Had great fun with a common Ground plane for my SATA-fed LED splitter board (which is probably going to delivery 12V AC power now for EL wire)
 
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Right, I did a version that was hardwired to do a proper daisy chain of the LEDs in the DIMMS. It should be possible to take a wire from the data pin at the far end of the strip and bring that out as a data out. I didn't want to commit to definitely being able to do that - as I've not tried it yet - so I then did this version that is jumper-switchable from split to chain....and I feel very smug about it :D Order's in, now to get the connectors ordered to solder onto the thing!

RAM-RGB-PCB2.jpg
 
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Fancy bar steward.

Of course, you've not factored in mounting location of the PCB to actually flick the switch, have you ;)

But I guess it's purple for a reason...
 
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Mounting location all sorted! The case came with a fan hub thing that's mounted on three standoffs at the rear of the case. I was thinking of trying to press that into service but between the SATA power and the PWM repeater, it was more hassle that it was worth....but the mounting points are up for grabs! Hence the three holes in the board. The rear of the case has a hinged door covering the cable area that I've (obviously) spent time making look pretty. Once closed, you can't see any of it...and if you could, there's then a solid case panel that goes over the lot. So yeah, the purple colour is going to be entirely unappreciated...but it was an option...and it was free...so I have five! :D
The switches are just going to be plain old jumpers. Actually, I need to see if I can find as many as three of the things! Should be screwed down tight enough that I can pull them off quite easily...but it's not intended to be changed all that often. Nice to have the choice for an extra 86p. No change in board price but I needed the pin headers (jumper pins) to solder into the headers. Probably got some lurking around somewhere but they'll only come to light if I've already bought some replacements.

Incidentally, there's traces on the back for power - couldn't put all of it on the front as there's too much cross-over of pins and I didn't want to make the pinout non-standard to avoid that and instead cause other problems for myself when I forget that it's not the same on the outputs as it is for the input!
 
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Right, I did a version that was hardwired to do a proper daisy chain of the LEDs in the DIMMS. It should be possible to take a wire from the data pin at the far end of the strip and bring that out as a data out. I didn't want to commit to definitely being able to do that - as I've not tried it yet - so I then did this version that is jumper-switchable from split to chain....and I feel very smug about it :D Order's in, now to get the connectors ordered to solder onto the thing!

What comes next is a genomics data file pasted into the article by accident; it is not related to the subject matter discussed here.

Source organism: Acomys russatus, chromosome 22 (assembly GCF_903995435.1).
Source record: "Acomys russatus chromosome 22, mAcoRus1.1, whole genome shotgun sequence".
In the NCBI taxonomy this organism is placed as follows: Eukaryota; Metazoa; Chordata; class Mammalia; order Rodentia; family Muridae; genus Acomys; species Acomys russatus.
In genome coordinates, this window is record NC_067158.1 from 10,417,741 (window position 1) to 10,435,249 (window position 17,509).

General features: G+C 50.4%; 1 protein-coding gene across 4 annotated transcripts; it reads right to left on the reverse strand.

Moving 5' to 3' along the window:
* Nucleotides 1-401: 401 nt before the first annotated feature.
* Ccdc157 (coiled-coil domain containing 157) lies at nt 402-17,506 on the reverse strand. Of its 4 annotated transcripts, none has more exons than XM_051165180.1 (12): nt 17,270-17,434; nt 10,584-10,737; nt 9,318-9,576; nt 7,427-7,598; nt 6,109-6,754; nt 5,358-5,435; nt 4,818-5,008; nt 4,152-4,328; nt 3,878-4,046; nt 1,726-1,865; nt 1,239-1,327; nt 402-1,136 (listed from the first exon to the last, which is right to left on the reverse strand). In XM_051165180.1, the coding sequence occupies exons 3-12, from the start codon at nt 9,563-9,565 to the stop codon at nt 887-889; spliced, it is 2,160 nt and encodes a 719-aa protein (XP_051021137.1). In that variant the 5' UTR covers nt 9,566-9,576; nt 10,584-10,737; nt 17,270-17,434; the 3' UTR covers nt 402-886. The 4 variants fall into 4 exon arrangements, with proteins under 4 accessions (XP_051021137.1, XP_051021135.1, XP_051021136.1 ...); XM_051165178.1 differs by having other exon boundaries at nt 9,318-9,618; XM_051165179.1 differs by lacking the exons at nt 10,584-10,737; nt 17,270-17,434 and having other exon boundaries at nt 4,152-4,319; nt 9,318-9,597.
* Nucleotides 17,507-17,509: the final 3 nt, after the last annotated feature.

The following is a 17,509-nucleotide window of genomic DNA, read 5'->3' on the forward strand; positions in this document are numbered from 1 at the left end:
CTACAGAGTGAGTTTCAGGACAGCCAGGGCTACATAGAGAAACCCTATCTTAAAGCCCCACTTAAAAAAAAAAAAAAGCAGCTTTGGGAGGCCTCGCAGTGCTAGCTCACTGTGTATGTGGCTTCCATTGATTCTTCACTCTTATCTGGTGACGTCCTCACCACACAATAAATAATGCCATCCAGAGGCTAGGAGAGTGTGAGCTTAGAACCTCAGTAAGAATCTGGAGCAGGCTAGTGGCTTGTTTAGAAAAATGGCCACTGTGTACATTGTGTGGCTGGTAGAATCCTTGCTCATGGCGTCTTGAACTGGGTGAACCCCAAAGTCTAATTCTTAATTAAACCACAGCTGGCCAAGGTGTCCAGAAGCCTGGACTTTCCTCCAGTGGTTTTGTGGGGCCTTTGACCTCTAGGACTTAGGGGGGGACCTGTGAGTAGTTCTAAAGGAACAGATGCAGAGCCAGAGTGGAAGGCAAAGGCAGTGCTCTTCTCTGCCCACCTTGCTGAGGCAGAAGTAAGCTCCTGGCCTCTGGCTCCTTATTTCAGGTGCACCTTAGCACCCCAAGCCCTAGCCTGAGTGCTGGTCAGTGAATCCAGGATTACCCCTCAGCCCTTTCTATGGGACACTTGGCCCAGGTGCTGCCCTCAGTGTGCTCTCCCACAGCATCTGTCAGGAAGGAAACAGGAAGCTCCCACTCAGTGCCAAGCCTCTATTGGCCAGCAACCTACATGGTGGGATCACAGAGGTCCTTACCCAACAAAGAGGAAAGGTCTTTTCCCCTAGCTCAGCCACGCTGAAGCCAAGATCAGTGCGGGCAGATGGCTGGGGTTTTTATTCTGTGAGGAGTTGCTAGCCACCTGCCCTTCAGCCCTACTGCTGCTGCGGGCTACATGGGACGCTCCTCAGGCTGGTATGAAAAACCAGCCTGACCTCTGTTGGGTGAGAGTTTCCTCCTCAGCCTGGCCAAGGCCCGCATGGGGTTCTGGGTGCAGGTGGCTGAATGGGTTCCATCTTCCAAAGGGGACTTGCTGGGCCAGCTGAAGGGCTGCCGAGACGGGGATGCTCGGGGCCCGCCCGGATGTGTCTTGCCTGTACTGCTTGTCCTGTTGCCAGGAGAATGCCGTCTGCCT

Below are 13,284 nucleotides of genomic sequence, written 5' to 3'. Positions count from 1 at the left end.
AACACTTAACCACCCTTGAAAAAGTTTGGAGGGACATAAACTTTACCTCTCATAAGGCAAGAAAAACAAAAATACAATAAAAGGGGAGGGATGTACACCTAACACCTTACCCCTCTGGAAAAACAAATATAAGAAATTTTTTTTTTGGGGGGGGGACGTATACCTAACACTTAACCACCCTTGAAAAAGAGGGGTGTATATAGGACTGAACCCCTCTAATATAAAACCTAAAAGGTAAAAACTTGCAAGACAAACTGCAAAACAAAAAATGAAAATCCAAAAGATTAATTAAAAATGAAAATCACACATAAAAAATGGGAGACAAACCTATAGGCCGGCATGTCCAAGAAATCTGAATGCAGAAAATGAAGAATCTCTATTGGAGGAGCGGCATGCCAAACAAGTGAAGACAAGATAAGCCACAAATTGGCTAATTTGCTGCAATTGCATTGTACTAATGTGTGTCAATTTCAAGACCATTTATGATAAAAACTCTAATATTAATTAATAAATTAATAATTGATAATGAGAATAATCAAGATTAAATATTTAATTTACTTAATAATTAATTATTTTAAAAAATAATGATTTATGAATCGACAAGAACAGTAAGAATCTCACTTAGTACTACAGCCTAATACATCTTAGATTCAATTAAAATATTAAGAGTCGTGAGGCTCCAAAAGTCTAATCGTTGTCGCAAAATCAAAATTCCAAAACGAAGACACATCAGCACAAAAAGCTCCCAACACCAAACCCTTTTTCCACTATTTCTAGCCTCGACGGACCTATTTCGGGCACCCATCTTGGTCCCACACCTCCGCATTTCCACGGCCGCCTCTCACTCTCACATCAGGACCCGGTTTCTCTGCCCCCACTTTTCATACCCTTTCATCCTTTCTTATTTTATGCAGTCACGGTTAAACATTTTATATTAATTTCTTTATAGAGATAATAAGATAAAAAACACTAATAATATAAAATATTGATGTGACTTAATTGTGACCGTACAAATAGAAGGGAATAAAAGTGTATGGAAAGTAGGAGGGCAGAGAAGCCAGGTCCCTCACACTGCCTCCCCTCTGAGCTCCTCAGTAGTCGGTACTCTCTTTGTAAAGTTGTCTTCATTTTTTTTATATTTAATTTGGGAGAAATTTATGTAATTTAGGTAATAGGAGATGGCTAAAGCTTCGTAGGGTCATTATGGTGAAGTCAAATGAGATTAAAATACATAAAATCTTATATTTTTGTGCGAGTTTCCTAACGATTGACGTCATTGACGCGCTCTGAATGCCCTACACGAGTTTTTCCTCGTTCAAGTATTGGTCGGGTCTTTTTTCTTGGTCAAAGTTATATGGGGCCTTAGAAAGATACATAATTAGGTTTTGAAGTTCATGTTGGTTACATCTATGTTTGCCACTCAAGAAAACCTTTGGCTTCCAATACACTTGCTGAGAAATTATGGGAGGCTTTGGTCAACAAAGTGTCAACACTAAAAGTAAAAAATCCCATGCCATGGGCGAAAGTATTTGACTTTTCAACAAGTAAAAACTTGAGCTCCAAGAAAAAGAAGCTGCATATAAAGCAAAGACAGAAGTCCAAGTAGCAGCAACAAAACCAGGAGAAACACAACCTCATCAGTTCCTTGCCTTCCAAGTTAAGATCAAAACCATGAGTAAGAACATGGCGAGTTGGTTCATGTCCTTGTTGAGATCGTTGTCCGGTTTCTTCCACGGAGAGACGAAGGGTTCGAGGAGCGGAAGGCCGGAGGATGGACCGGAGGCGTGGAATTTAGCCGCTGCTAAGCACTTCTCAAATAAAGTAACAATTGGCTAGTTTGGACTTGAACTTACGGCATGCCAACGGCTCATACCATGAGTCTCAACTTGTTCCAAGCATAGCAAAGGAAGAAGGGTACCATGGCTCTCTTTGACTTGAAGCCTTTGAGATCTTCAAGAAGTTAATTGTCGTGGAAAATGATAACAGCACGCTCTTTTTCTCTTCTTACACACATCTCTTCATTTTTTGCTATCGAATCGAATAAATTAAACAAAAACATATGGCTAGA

RAM-RGB-PCB2.jpg
That's very cool - nice work!
 
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Cheers.

Went and collected the components that will need soldering to the board. The pin headers for the jumpers are 5-way but I can cut them down to 3-way. It's just what was available in a pack of 5 rather than a pack 20,000!
The pins on the beige parts measure 0.32mm and are 1mm apart....so wish me luck when it comes to soldering those!

 
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Tiny update. Had a quick go at bending the CPU to rad tube since it was possible to do that in isolation. I give you.....an unimpressive looking bit of tube :D
Also the rad to rad run that I've no shortened once I realised the fans were mounted the wrong side of the rad :rolleyes:



Obviously, because I've done this before (a number of years back now), I had no problem getting this done perfectly, first time off the bat....so there aren't any pictures of (in order of appearance):
  • Too cold - creased on bending
  • Too hot - bubbles at bend
  • perfect temperature.....but not realising that it hadn't gone a full 90 on my butchered mandrel


I've also just received the extra 4mm wide ARGB strip for making up the RAM blocks....so I'll try to get my finger out on that :D
 
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These arrived this morning :D A carbon copy of the CAD design. Like 3D printing...only better quality :D



Have to go do some actual work but I have a feeling there may be some soldering in the near future!
 
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Surprisingly stress-free! Touch of trouble getting the first pin header straight. It would have worked....but you can't have it crooked! The tiny picoblade headers were easier as they have a larger base so they sat flat more easily...and were near enough to the edge that I could clamp them with a helping hand.





Now all I need to do is find some jumpers to go on them! *facepalm*